Some groups decide to change their own set of values intentionally. It’s smart for an activist group to retain values like courage when confronting authority, having each others’ backs, personal empowerment. But the group might want to discard differential valuing according to gender, race, age and sexual orientation. The most effective way to do this is to invite a trainer to come in and work with the group over time. (It’s not easy.) Training for Change specializes in methods that don’t blame and shame, and therefore empower everyone.
Individuals can also do something about the downside of groups’ inevitable ranking on some value or other. If they want to be ranked more highly in a valued skill or attribute, they can seek training or mentoring. If they want highly-ranked members of the group to become more conscious of their rank, they can talk with them and invite them to become transparent by acknowledging their rank.
What about class?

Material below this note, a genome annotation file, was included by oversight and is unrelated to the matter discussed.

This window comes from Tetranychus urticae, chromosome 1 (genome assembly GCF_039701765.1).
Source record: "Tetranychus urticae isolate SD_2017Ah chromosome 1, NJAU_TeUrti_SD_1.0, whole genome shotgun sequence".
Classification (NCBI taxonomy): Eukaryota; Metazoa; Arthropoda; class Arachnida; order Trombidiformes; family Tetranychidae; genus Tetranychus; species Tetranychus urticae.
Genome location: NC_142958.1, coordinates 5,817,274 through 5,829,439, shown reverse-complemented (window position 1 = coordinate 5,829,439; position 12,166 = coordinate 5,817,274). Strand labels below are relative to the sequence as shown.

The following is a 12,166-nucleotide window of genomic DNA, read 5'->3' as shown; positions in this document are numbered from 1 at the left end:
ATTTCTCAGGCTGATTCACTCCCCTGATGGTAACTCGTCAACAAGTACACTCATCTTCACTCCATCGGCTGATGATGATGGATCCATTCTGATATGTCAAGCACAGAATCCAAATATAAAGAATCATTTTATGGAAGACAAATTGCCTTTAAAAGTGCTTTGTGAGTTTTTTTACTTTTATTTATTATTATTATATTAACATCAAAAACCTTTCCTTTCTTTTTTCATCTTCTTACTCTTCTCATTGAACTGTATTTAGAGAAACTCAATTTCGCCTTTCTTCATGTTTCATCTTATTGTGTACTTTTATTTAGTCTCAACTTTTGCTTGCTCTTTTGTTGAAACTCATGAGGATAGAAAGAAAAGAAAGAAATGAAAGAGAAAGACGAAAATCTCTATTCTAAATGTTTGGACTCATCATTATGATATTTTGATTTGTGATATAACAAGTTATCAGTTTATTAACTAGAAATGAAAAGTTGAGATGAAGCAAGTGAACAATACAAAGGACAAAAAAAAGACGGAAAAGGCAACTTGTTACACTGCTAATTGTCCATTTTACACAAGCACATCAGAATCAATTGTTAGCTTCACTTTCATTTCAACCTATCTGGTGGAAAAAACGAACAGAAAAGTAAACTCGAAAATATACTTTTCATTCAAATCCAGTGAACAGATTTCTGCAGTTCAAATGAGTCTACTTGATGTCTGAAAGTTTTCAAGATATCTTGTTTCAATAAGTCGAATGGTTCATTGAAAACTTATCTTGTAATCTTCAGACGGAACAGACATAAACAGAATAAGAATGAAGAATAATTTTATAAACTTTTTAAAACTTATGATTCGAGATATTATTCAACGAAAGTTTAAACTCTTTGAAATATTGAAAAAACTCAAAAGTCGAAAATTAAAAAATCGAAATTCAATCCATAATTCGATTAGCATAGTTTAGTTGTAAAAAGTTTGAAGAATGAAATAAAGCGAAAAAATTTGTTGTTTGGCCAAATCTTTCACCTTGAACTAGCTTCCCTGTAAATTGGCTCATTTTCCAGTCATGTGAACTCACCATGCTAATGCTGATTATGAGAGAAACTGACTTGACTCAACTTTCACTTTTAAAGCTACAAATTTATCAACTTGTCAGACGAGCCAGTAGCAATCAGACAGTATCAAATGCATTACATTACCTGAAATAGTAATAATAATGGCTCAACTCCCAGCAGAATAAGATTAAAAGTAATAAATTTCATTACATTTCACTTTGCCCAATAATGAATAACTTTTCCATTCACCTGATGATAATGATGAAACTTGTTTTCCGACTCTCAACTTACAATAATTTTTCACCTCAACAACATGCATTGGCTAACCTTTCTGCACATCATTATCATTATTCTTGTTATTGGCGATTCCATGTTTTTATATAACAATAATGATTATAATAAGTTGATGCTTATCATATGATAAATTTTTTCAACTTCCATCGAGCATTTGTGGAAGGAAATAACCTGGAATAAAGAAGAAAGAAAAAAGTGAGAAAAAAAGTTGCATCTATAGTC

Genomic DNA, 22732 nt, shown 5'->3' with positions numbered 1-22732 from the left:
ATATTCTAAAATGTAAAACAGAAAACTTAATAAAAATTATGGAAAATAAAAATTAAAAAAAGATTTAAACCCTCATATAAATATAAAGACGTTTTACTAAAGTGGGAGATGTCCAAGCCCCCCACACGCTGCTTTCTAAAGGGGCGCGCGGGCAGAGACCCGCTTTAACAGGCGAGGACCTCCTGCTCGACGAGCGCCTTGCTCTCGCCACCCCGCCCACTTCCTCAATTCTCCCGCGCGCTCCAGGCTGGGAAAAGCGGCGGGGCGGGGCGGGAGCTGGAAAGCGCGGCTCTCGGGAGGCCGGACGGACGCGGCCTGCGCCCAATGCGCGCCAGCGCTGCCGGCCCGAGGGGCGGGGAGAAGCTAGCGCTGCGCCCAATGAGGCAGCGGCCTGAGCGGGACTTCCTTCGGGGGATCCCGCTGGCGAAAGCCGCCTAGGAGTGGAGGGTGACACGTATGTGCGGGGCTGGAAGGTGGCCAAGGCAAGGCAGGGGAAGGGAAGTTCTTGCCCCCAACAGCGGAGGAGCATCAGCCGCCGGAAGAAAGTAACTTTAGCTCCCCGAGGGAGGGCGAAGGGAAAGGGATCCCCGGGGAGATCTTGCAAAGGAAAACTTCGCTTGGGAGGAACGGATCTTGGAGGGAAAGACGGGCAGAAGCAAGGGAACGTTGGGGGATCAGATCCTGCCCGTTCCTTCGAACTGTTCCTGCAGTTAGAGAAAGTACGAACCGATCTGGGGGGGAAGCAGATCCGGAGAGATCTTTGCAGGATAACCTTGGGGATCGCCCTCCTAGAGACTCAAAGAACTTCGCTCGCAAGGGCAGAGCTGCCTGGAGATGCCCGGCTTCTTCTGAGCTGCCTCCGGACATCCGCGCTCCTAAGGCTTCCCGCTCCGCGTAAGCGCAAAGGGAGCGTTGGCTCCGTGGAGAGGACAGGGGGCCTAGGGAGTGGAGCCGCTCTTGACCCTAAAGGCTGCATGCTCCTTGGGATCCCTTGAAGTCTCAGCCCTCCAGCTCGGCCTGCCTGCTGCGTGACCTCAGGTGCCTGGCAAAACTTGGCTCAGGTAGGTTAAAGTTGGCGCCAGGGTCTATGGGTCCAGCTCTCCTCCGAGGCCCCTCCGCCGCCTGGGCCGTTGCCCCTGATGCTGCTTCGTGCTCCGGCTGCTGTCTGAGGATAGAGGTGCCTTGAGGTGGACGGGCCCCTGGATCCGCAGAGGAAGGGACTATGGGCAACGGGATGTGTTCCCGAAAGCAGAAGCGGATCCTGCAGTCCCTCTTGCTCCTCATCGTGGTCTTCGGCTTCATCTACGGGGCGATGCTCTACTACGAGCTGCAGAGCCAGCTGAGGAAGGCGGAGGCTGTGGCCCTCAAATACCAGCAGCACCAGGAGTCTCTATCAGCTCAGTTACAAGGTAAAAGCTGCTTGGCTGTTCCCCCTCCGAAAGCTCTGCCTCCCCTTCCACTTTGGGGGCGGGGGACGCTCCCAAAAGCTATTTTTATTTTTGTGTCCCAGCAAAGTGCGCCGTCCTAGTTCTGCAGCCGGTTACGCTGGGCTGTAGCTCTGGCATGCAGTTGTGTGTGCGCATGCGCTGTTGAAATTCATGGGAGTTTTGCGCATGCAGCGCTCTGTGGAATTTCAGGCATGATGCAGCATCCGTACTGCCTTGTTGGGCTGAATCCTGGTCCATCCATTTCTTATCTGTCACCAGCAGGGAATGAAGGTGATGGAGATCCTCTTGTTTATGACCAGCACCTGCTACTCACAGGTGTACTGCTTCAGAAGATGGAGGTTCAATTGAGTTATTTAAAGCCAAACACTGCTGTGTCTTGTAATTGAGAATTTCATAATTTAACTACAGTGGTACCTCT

The class system usually encourages other ranking systems, because rank can divide people from each other and keep the 1 percent safe from a united movement of the 99 percent. It’s very important to the 1 percent to use education to promote rank, which accounts for the obsessive amount of grading that goes on. The big push of the George W. Bush administration in the “No Child Left Behind” initiative meant ever more tests and grading. Note that members of the 1 percent routinely are in the majority on college and university boards; 1 percenters strongly resist equality among races, sexual orientations and genders. (In Norway the Labor/Socialist Left government had to legislate that 40 percent of corporate boards be women in order to make it happen. Much earlier, Labor postponed grading in the schools until middle school!)
Because the 1 percent loves ranking systems, many people jump to the conclusion that the universal existence of rank means that economic class is embedded in humanity. Not so. When the people give up, and mobilize against, a particular value (like that men are best), a ranking system can be changed and even disposed of.